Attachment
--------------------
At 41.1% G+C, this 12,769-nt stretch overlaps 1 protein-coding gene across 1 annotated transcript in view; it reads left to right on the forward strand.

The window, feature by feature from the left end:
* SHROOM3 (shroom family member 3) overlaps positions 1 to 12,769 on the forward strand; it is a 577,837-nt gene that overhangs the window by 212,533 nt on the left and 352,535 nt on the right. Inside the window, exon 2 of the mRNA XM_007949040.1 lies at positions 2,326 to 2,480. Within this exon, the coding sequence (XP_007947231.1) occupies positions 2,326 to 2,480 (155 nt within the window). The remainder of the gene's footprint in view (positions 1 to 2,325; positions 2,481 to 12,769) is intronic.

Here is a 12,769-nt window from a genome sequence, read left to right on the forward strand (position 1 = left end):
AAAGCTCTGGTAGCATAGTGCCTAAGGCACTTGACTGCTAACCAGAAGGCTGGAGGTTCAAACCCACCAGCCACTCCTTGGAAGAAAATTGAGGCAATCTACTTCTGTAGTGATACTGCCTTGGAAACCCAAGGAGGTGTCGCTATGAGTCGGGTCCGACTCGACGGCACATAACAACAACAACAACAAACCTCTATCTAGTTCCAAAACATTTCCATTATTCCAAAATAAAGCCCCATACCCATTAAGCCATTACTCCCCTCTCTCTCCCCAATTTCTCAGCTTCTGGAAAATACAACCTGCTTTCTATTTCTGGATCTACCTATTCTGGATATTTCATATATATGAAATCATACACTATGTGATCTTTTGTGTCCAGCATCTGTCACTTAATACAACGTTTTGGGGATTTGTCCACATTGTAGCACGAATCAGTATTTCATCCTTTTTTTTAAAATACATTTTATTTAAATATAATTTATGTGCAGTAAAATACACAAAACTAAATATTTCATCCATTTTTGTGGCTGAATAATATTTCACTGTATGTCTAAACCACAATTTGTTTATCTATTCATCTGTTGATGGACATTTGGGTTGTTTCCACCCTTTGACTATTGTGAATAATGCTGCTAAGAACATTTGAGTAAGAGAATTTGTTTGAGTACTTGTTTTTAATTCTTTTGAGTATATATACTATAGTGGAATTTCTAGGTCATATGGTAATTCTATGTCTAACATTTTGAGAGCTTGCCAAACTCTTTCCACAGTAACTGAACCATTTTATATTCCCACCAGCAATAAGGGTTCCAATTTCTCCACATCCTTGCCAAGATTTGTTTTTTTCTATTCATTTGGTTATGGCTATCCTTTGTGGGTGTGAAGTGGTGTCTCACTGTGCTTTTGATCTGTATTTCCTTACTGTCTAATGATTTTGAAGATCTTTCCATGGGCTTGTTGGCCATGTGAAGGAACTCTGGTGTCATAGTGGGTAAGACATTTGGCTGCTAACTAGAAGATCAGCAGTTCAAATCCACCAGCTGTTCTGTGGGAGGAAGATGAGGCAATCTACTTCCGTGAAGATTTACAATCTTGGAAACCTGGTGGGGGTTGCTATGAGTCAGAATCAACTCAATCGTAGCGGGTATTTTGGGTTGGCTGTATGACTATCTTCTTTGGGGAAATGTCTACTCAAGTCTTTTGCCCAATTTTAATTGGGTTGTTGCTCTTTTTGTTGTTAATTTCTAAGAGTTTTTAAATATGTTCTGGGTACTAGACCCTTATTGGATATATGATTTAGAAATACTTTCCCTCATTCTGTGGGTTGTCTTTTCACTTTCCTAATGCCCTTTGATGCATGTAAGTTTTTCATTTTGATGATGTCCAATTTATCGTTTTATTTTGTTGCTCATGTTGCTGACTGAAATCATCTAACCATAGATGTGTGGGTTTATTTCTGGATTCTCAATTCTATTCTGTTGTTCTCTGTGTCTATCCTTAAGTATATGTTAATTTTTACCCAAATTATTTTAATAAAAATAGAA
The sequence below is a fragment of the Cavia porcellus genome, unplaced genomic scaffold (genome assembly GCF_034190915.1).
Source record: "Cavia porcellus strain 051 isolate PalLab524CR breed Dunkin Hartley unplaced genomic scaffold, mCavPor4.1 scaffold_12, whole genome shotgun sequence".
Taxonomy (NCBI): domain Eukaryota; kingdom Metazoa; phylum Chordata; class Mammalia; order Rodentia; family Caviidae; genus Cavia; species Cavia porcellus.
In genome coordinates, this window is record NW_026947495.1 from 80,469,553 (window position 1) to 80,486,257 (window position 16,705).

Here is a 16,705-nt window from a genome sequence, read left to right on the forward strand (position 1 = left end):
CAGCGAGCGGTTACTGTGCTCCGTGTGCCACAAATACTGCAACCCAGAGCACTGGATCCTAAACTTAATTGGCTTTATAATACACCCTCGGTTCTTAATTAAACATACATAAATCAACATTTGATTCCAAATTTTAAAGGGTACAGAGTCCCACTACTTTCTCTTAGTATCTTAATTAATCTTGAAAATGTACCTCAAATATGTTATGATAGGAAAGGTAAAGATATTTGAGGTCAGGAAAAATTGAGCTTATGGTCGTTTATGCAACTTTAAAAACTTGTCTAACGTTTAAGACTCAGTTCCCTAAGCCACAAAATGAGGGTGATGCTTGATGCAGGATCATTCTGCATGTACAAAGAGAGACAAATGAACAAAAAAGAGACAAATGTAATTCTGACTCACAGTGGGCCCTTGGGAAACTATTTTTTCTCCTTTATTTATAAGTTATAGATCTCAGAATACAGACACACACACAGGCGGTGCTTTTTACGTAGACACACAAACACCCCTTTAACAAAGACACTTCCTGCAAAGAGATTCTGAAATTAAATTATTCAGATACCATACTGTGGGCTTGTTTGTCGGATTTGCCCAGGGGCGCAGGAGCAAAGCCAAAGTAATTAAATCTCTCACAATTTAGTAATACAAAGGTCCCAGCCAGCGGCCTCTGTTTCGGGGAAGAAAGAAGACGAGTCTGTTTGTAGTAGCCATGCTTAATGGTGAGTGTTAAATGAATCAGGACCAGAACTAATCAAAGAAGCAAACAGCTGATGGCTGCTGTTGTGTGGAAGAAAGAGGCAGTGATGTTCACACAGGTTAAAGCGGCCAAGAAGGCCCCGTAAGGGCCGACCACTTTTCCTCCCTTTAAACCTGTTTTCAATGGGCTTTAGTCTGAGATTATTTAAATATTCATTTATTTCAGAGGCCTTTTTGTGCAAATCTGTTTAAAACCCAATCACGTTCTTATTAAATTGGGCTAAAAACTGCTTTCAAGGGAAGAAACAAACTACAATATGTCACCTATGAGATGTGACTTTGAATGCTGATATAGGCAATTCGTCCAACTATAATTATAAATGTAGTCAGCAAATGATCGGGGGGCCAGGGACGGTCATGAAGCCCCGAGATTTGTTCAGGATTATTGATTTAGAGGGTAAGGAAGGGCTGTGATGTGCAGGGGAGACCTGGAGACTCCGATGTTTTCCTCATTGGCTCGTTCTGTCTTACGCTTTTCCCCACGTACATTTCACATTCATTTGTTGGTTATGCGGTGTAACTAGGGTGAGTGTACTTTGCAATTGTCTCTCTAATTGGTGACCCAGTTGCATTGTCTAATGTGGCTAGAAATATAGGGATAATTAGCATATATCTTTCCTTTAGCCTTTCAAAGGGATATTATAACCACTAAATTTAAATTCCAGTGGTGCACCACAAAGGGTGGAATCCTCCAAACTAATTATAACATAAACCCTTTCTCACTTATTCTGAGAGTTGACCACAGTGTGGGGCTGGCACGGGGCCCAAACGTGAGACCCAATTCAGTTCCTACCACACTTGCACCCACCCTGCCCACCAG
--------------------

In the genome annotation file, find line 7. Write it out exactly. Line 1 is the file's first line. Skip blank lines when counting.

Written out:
Source record: "Cavia porcellus strain 051 isolate PalLab524CR breed Dunkin Hartley unplaced genomic scaffold, mCavPor4.1 scaffold_12, whole genome shotgun sequence".